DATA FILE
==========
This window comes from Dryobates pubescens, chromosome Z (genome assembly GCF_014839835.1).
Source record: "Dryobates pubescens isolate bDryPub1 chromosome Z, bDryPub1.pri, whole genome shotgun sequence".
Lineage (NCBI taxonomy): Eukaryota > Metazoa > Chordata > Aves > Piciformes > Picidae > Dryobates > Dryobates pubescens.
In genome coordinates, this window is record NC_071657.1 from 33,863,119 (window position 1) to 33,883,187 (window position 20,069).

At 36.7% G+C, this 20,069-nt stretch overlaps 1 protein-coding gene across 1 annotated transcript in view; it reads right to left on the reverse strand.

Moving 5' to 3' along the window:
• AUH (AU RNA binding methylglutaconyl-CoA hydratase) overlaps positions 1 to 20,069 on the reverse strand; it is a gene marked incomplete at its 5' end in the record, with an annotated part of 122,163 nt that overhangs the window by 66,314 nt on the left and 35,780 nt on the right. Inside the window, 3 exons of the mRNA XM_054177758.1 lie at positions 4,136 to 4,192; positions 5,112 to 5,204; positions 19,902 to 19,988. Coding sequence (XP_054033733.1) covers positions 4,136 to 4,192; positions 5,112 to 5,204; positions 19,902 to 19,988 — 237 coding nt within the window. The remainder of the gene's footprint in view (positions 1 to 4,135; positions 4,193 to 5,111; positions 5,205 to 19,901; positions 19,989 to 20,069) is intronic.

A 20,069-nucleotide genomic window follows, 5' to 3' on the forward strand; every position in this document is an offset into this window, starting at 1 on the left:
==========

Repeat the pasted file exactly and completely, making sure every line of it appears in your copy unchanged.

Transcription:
This window comes from Dryobates pubescens, chromosome Z (genome assembly GCF_014839835.1).
Source record: "Dryobates pubescens isolate bDryPub1 chromosome Z, bDryPub1.pri, whole genome shotgun sequence".
Lineage (NCBI taxonomy): Eukaryota > Metazoa > Chordata > Aves > Piciformes > Picidae > Dryobates > Dryobates pubescens.
In genome coordinates, this window is record NC_071657.1 from 33,863,119 (window position 1) to 33,883,187 (window position 20,069).

At 36.7% G+C, this 20,069-nt stretch overlaps 1 protein-coding gene across 1 annotated transcript in view; it reads right to left on the reverse strand.

Moving 5' to 3' along the window:
• AUH (AU RNA binding methylglutaconyl-CoA hydratase) overlaps positions 1 to 20,069 on the reverse strand; it is a gene marked incomplete at its 5' end in the record, with an annotated part of 122,163 nt that overhangs the window by 66,314 nt on the left and 35,780 nt on the right. Inside the window, 3 exons of the mRNA XM_054177758.1 lie at positions 4,136 to 4,192; positions 5,112 to 5,204; positions 19,902 to 19,988. Coding sequence (XP_054033733.1) covers positions 4,136 to 4,192; positions 5,112 to 5,204; positions 19,902 to 19,988 — 237 coding nt within the window. The remainder of the gene's footprint in view (positions 1 to 4,135; positions 4,193 to 5,111; positions 5,205 to 19,901; positions 19,989 to 20,069) is intronic.

A 20,069-nucleotide genomic window follows, 5' to 3' on the forward strand; every position in this document is an offset into this window, starting at 1 on the left: